What reconfigurable computing really shines in is complex mathematical-based applications. When it comes to 128-bit or 256-bit multiplications on millions of numbers, general purpose processors start to choke. Even multi-processor systems and server farms find it difficult to go through all the mathematics. This is because they are not optimized for such operations!
The networking aspect requires heavy bit manipulation that would strain general purpose processors. And when it comes to space, genetic and encryption applications, the mathematics required for each are very specific and different. Their distinctiveness make reconfigurable computers a perfect match.
FPGAs have the potential to produce computing power that has never been seen before. One of the main players in FPGA computers is Starbridge Systems who claim their HC-124 Hypercomputer with 22 Xilinx Virtex-II FPGAs can produce up to 400 Gigaflops of computing power. They have been building reconfigurable computers for several years now but has recently introduced a general purpose reconfigurable computer.
"Star Bridge, a leader in reconfigurable computing, is the first to turn FPGA chips into general-purpose computers - we call them Pensa processors. These are FPGAs instantiated by Viva software with Hyper-Specificity Processors ("HSP"). Viva "rewires" a Pensa processor many times each second to do anything a circuit can be made to do. The company believes hardwired chips will become obsolete. Conventional programming also becomes obsolete. Using object-oriented programming, the Viva programmer assembles the machine he needs, when he needs it. We call it Architecture-on-Demand."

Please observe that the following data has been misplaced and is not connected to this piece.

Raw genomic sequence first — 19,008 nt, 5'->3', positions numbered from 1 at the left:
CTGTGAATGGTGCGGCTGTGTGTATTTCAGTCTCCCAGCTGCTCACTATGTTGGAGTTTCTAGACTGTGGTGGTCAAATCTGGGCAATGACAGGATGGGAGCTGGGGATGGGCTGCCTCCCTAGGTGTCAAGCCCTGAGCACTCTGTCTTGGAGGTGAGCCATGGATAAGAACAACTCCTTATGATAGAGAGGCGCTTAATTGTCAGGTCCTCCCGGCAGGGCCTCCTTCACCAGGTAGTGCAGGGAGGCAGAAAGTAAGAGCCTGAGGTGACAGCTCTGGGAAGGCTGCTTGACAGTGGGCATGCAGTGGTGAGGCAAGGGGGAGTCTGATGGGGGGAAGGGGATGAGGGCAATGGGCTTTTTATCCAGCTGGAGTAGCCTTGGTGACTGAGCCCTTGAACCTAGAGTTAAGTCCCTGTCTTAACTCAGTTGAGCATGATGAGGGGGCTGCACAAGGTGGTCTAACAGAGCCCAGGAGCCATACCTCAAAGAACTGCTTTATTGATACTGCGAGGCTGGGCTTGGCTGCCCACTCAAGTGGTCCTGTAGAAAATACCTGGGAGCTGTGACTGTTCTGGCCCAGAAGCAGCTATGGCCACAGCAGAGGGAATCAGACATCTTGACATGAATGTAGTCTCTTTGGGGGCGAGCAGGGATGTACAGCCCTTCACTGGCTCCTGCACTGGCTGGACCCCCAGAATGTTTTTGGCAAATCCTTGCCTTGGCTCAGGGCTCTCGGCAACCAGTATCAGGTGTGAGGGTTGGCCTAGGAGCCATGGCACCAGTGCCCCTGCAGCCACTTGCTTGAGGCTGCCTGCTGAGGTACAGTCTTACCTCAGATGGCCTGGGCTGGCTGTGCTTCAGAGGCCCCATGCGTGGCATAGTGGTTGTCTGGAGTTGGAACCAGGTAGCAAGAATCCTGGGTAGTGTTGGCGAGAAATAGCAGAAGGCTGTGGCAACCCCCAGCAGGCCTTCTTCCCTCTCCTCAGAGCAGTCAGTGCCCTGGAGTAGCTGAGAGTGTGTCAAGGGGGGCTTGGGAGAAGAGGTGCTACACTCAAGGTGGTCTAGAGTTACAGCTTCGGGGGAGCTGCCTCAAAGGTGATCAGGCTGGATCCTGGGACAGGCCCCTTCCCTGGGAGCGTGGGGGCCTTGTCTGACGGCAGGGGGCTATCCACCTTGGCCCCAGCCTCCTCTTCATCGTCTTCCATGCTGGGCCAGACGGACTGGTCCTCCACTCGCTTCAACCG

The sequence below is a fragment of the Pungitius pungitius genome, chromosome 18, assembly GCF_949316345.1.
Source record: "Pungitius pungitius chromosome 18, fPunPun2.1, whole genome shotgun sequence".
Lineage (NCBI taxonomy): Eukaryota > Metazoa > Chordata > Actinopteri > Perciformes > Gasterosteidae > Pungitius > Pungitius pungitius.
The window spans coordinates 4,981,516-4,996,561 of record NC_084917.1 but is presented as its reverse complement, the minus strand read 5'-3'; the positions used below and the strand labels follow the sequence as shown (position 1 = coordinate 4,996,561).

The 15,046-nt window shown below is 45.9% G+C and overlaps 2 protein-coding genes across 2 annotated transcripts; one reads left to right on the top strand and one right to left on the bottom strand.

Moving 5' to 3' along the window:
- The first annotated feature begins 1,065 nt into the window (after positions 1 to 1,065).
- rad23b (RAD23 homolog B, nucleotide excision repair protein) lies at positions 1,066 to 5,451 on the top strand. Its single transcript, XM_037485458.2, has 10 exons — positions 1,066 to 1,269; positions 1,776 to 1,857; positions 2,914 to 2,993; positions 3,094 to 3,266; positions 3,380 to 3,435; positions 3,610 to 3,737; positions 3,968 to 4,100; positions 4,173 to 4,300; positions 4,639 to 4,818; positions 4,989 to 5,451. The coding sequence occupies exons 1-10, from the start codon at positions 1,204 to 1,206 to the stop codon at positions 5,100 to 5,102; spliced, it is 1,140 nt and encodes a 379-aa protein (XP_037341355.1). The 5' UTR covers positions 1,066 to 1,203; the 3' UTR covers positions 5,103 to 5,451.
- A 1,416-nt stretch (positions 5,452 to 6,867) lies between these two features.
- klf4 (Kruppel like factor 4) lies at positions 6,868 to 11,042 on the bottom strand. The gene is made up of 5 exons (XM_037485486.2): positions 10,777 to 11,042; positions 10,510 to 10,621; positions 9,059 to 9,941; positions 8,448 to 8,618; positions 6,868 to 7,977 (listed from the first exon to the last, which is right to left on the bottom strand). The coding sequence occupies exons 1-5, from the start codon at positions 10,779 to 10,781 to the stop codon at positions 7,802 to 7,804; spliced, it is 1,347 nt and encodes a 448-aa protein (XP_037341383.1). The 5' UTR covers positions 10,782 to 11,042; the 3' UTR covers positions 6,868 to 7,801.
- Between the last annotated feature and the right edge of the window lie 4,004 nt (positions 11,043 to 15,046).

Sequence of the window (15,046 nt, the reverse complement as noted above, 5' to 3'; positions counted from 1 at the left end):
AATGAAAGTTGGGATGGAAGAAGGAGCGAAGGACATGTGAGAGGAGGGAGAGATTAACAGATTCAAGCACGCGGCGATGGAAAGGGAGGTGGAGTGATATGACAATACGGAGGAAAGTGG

The prospect of it seems enticing. But the technology hasn't gone anywhere. It seems most companies purchasing Starbridge Systems computers like NASA did so for their mathematical applications. Not general computing.
However, Sony recently introduced a reconfigurable processor called the VME (Virtual Mobile Engine) in their Minidisc and Discman products for DSP functions. This reconfigurable processor takes only a fourth of the power of a regular DSP performing the same functions (EETimes, July 03, 2003). Other progress in reconfigurable computing include reconfigurable radios that can change their hardware configurations to adapt to local transmission standards (EETimes, July 14, 2003).
Many in industry feel that space technology will benefit the greatest from reconfigurable computing. Reconfiguring hardware through radio transmissions is a lot cheaper than sending a rocket up with new hardware. Hopefully, like many of our other technologies, large government-sponsored agencies will invest in FPGA research and what advances they develop will eventually trickle down to us.